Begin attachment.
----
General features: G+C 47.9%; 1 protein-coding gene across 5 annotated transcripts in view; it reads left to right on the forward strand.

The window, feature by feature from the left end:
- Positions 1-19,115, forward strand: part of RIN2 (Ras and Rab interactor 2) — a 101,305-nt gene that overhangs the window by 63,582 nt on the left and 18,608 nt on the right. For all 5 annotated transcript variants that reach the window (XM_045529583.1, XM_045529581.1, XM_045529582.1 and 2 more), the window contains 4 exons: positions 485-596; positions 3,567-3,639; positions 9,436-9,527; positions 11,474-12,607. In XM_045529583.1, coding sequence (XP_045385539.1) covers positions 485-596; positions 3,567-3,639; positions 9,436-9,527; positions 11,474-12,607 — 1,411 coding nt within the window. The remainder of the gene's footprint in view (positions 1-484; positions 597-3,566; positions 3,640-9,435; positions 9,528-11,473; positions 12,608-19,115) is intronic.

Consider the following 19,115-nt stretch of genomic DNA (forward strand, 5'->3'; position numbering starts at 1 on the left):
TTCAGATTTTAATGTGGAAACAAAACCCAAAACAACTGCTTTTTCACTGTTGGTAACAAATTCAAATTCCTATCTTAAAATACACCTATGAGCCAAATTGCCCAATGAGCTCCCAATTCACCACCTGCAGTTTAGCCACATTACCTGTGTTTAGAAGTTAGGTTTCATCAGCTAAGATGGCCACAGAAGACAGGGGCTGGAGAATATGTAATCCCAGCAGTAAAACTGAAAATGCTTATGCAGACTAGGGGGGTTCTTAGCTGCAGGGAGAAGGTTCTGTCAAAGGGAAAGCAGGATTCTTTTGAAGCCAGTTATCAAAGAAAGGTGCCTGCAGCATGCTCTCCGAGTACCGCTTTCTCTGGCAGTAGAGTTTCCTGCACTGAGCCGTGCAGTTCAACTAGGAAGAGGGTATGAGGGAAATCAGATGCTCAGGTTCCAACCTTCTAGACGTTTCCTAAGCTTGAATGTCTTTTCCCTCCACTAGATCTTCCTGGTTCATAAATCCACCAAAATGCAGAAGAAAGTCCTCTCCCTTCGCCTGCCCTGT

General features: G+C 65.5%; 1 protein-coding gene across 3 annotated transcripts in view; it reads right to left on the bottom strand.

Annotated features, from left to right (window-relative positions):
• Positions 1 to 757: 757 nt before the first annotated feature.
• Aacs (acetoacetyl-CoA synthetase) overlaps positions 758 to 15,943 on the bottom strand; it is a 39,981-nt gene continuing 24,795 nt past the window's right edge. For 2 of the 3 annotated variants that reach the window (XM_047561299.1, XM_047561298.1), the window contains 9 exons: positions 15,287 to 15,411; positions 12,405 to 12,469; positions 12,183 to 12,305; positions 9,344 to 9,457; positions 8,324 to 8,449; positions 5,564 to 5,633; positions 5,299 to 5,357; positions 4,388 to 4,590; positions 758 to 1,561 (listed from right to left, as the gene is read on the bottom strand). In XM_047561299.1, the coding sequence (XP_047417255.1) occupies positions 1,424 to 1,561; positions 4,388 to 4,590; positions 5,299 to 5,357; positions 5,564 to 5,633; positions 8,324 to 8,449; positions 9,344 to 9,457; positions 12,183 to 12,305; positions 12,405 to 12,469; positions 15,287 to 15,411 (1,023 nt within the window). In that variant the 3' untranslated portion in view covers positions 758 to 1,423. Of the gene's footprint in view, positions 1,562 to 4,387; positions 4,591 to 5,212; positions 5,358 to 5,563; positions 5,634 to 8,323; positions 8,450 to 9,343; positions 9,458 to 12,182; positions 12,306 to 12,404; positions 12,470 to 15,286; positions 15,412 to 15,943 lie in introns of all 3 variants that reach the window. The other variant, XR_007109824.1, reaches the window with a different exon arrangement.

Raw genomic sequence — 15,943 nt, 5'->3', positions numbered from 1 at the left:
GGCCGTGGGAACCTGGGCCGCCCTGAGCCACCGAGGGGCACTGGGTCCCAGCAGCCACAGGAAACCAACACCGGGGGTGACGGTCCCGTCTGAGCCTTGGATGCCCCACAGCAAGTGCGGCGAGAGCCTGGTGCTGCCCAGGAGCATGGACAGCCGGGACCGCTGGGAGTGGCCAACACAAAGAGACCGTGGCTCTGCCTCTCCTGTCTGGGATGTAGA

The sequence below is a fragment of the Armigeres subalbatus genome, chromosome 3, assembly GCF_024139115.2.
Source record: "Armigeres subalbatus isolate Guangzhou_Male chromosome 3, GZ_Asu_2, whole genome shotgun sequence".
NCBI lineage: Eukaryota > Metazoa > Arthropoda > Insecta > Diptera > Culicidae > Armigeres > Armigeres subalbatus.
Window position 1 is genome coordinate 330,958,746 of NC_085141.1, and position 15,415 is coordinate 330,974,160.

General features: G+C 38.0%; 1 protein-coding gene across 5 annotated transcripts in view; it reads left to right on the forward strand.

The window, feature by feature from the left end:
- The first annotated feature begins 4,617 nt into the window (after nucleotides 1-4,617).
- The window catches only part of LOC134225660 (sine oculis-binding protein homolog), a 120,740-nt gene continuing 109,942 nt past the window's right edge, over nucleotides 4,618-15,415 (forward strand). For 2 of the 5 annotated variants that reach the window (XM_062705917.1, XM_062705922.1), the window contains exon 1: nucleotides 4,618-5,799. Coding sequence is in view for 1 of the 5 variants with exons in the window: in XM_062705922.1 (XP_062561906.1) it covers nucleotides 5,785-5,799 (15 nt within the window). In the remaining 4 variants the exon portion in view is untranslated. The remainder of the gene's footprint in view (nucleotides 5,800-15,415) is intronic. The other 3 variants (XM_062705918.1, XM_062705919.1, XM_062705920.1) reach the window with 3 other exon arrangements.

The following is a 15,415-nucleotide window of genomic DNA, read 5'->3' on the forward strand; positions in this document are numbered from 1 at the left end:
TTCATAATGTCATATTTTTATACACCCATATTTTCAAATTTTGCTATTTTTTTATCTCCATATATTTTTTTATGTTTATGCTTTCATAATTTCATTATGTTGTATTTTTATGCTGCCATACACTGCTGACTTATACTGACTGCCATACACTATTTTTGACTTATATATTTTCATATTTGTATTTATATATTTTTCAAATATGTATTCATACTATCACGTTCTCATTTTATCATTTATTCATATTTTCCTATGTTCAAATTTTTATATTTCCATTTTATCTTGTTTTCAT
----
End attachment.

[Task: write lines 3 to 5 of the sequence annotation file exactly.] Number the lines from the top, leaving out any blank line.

- Positions 1-19,115, forward strand: part of RIN2 (Ras and Rab interactor 2) — a 101,305-nt gene that overhangs the window by 63,582 nt on the left and 18,608 nt on the right. For all 5 annotated transcript variants that reach the window (XM_045529583.1, XM_045529581.1, XM_045529582.1 and 2 more), the window contains 4 exons: positions 485-596; positions 3,567-3,639; positions 9,436-9,527; positions 11,474-12,607. In XM_045529583.1, coding sequence (XP_045385539.1) covers positions 485-596; positions 3,567-3,639; positions 9,436-9,527; positions 11,474-12,607 — 1,411 coding nt within the window. The remainder of the gene's footprint in view (positions 1-484; positions 597-3,566; positions 3,640-9,435; positions 9,528-11,473; positions 12,608-19,115) is intronic.

Consider the following 19,115-nt stretch of genomic DNA (forward strand, 5'->3'; position numbering starts at 1 on the left):
TTCAGATTTTAATGTGGAAACAAAACCCAAAACAACTGCTTTTTCACTGTTGGTAACAAATTCAAATTCCTATCTTAAAATACACCTATGAGCCAAATTGCCCAATGAGCTCCCAATTCACCACCTGCAGTTTAGCCACATTACCTGTGTTTAGAAGTTAGGTTTCATCAGCTAAGATGGCCACAGAAGACAGGGGCTGGAGAATATGTAATCCCAGCAGTAAAACTGAAAATGCTTATGCAGACTAGGGGGGTTCTTAGCTGCAGGGAGAAGGTTCTGTCAAAGGGAAAGCAGGATTCTTTTGAAGCCAGTTATCAAAGAAAGGTGCCTGCAGCATGCTCTCCGAGTACCGCTTTCTCTGGCAGTAGAGTTTCCTGCACTGAGCCGTGCAGTTCAACTAGGAAGAGGGTATGAGGGAAATCAGATGCTCAGGTTCCAACCTTCTAGACGTTTCCTAAGCTTGAATGTCTTTTCCCTCCACTAGATCTTCCTGGTTCATAAATCCACCAAAATGCAGAAGAAAGTCCTCTCCCTTCGCCTGCCCTGT